Five jobs for your garden this weekend – from winter greens to spring blooms
Homebase advises on looking after your garden in winter
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Winter is here to stay and as the last few autumn leaves fall from the trees, it’s time to prepare your garden plants for their dormant period through the winter. With leafy greens and Christmas dinner favourites coming into harvest, there’s plenty of gardening to do this weekend. Marking the first few days of December in the garden is easily done by focusing on a few key areas – and this is what you should start with.
Care for roses
Established roses will come into bloom during the spring so now is a good time to pay close attention to the hardwood stems of these classic English flowers.
As the winds pick up it’s a good idea to cut back loose stems and unsteady shoots which may get damaged from wind-rock – all you need is a pair of sharp secateurs.
Focus on shortening stems and continue planting roses this weekend, while the soil is still somewhat warm.
Always use fresh soil when planting a new rose in place of a wilted flower for a new flush of nutrients.
Resist harvesting winter vegetables
Winter vegetables like green beans, parsnips, potatoes and brussel sprouts may appear ripe but it’s best to leave them for a little longer.
As the temperature continues to plummet, allow your homegrown vegetables to soak up the frost which can enhance the flavour of your crops.
Frost works wonders for the flavour of vegetables by changing the starch reserves into rich, sweet sugars.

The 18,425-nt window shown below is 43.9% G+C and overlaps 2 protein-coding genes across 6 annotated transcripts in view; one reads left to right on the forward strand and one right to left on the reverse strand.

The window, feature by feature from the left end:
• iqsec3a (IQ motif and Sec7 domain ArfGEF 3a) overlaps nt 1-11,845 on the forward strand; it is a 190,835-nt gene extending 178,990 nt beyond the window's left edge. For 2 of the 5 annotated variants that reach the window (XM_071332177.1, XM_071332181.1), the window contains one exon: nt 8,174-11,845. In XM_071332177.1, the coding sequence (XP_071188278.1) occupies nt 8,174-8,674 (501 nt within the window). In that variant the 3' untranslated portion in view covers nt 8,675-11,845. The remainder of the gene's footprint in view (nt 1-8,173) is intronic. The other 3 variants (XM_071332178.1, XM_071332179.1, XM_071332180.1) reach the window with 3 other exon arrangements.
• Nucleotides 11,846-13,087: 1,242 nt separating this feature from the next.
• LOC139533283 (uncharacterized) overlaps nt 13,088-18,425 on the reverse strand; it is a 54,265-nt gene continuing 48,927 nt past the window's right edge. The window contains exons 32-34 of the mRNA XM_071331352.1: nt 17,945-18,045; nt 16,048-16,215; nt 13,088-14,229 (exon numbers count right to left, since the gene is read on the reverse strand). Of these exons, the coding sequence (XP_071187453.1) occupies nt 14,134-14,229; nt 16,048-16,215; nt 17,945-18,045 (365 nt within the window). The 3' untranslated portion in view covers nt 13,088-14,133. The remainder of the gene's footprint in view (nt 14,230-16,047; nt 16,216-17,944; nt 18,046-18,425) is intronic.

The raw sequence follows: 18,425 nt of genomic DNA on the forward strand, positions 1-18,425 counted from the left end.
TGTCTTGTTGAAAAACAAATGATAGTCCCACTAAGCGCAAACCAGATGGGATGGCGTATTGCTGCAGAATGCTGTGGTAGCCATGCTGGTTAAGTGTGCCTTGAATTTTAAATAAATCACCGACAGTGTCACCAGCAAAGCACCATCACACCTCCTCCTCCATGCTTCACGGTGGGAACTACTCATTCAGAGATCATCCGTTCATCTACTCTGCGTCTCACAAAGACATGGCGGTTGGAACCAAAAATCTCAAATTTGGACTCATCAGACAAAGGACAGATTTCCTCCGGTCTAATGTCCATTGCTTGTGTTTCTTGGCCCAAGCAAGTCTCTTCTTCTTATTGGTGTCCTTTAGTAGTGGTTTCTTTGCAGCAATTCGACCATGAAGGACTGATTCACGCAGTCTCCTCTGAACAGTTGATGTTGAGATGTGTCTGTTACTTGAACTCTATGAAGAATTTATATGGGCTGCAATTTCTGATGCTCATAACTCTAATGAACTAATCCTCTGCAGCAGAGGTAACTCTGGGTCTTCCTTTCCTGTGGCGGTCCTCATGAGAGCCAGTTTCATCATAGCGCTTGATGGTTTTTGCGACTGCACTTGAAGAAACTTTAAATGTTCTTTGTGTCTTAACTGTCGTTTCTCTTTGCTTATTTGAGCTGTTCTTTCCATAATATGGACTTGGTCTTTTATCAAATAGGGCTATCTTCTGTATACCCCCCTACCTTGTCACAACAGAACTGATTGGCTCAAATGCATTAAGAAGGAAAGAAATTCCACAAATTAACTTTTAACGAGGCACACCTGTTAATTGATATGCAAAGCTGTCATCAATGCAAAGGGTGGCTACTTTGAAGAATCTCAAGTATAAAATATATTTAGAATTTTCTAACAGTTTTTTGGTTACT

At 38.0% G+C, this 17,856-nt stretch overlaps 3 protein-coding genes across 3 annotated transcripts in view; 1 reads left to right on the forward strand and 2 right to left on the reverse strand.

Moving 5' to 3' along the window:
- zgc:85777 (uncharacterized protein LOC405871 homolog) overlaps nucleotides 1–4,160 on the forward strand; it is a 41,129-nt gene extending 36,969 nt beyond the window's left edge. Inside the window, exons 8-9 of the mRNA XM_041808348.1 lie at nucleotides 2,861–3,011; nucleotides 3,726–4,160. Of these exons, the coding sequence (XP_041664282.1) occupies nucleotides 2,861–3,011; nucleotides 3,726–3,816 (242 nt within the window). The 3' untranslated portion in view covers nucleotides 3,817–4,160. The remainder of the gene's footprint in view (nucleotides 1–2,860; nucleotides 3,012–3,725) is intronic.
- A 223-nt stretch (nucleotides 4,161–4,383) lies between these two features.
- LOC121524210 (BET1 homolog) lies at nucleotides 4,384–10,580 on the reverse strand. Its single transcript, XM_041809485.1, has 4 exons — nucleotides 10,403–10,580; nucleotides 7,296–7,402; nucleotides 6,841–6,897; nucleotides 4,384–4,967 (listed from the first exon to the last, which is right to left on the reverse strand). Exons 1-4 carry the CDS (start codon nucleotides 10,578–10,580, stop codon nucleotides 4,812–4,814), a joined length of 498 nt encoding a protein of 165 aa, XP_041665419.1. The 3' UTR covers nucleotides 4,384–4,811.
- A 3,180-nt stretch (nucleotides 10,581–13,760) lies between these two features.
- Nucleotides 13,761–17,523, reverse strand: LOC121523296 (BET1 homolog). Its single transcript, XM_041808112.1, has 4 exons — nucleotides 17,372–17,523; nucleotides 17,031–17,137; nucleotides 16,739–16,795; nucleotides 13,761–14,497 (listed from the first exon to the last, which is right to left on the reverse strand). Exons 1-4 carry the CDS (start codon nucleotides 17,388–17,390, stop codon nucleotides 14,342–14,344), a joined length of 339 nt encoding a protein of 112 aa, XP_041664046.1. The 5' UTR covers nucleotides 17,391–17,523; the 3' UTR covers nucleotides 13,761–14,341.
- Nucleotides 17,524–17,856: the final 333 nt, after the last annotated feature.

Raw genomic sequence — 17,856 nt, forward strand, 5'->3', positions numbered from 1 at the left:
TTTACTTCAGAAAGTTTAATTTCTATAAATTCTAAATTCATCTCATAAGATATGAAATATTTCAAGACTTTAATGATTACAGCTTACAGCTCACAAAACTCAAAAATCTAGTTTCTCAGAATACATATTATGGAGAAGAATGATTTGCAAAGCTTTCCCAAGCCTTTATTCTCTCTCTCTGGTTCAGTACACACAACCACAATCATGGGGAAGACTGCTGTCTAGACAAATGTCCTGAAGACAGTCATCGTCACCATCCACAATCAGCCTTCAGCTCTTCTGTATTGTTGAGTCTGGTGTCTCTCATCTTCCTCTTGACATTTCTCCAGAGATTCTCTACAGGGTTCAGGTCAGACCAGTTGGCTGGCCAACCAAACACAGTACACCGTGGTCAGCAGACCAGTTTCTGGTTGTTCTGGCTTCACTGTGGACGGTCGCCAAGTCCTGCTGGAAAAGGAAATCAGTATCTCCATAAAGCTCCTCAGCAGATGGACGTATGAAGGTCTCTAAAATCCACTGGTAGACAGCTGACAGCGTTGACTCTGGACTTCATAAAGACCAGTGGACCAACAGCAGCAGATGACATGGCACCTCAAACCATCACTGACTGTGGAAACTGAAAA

Resist harvesting until mid-December and leave some going into early January for an even earthier taste.
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Sort through bulb stores
Autumn has come to an end which means planting season for spring bulbs has come to an end.
With the frosty weather here to stay it’s time to sort through your bulb collection to sift out viable bulbs from those that are rotten or mouldy.
Discard mushy or shrivelled spring bulbs like daffodils and tulips as these are unlikely to flower if planted now.
Keep viable bulbs in a cold, dry place or pot them out into large pots with spent compost to establish spring blooms in time for 2023.
Begin planting hydrangeas, brooms, roses, houseplant azaleas and lilacs into pots in order to establish potted shrubs for 2022.
Homegrown plants like hydrangeas can be potted with lightweight, peat-free compost and sheltered outdoors until they begin to flower.
Top tips for establishing plants;
Use ornamental pots
Water well once planted
Shelter against a garden wall
Bury pots in an empty border
Once the flowers begin to appear, bring the pots indoors and find a temporary spot for each plant.
Warm, sunny areas work best, so keep window sills and conservatories free ready for these stunning, bright blooms to flourish.
Unheated porches can also be useful to establish the plant earlier than their outdoor season.
When your ornamental shrubs reach full bloom, transplant outside into beds and borders to give them some growing room.
Cut back overgrowth
Taming climbers and deciduous shrubs in winter is the perfect time after the autumn leaves fall.
Regrowth will begin in Spring so do some gentle winter cutting to give your spring shrubs a boost.
Cut robust shrubs and hedging to 20cm from ground level and remove dead or damaged shoots.
Shorten the oldest stems and trim sparingly to avoid cutting back potential growth.
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